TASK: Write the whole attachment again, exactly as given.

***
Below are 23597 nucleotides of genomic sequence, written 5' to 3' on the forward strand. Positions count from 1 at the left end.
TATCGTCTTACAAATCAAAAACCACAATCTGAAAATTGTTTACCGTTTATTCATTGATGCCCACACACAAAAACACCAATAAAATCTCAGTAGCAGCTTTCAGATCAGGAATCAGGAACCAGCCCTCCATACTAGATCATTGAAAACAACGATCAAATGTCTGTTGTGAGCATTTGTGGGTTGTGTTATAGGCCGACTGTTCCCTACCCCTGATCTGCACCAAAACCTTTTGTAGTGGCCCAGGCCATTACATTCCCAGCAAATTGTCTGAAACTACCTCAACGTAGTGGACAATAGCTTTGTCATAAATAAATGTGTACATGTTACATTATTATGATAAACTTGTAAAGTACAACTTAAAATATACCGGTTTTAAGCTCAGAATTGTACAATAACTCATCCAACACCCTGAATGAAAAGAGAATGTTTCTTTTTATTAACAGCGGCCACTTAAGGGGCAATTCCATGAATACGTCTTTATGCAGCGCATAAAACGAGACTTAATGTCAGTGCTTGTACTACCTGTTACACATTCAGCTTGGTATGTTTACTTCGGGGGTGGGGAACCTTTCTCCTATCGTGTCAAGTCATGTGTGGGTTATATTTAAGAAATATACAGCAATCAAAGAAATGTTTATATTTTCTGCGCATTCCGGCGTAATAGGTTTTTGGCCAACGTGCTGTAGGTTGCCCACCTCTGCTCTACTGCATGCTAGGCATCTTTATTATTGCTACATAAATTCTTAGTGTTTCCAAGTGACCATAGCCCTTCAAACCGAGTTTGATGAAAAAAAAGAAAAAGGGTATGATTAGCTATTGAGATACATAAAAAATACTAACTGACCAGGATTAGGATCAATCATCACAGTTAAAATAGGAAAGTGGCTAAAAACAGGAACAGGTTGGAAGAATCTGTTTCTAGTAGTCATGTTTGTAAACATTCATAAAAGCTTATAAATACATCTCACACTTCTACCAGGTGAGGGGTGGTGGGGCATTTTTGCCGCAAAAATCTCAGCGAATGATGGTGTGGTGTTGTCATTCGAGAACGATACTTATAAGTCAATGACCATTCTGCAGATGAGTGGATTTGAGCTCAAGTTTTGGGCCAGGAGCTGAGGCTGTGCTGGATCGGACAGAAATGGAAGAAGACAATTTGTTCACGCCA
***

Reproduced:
Below are 23597 nucleotides of genomic sequence, written 5' to 3' on the forward strand. Positions count from 1 at the left end.
TATCGTCTTACAAATCAAAAACCACAATCTGAAAATTGTTTACCGTTTATTCATTGATGCCCACACACAAAAACACCAATAAAATCTCAGTAGCAGCTTTCAGATCAGGAATCAGGAACCAGCCCTCCATACTAGATCATTGAAAACAACGATCAAATGTCTGTTGTGAGCATTTGTGGGTTGTGTTATAGGCCGACTGTTCCCTACCCCTGATCTGCACCAAAACCTTTTGTAGTGGCCCAGGCCATTACATTCCCAGCAAATTGTCTGAAACTACCTCAACGTAGTGGACAATAGCTTTGTCATAAATAAATGTGTACATGTTACATTATTATGATAAACTTGTAAAGTACAACTTAAAATATACCGGTTTTAAGCTCAGAATTGTACAATAACTCATCCAACACCCTGAATGAAAAGAGAATGTTTCTTTTTATTAACAGCGGCCACTTAAGGGGCAATTCCATGAATACGTCTTTATGCAGCGCATAAAACGAGACTTAATGTCAGTGCTTGTACTACCTGTTACACATTCAGCTTGGTATGTTTACTTCGGGGGTGGGGAACCTTTCTCCTATCGTGTCAAGTCATGTGTGGGTTATATTTAAGAAATATACAGCAATCAAAGAAATGTTTATATTTTCTGCGCATTCCGGCGTAATAGGTTTTTGGCCAACGTGCTGTAGGTTGCCCACCTCTGCTCTACTGCATGCTAGGCATCTTTATTATTGCTACATAAATTCTTAGTGTTTCCAAGTGACCATAGCCCTTCAAACCGAGTTTGATGAAAAAAAAGAAAAAGGGTATGATTAGCTATTGAGATACATAAAAAATACTAACTGACCAGGATTAGGATCAATCATCACAGTTAAAATAGGAAAGTGGCTAAAAACAGGAACAGGTTGGAAGAATCTGTTTCTAGTAGTCATGTTTGTAAACATTCATAAAAGCTTATAAATACATCTCACACTTCTACCAGGTGAGGGGTGGTGGGGCATTTTTGCCGCAAAAATCTCAGCGAATGATGGTGTGGTGTTGTCATTCGAGAACGATACTTATAAGTCAATGACCATTCTGCAGATGAGTGGATTTGAGCTCAAGTTTTGGGCCAGGAGCTGAGGCTGTGCTGGATCGGACAGAAATGGAAGAAGACAATTTGTTCACGCCA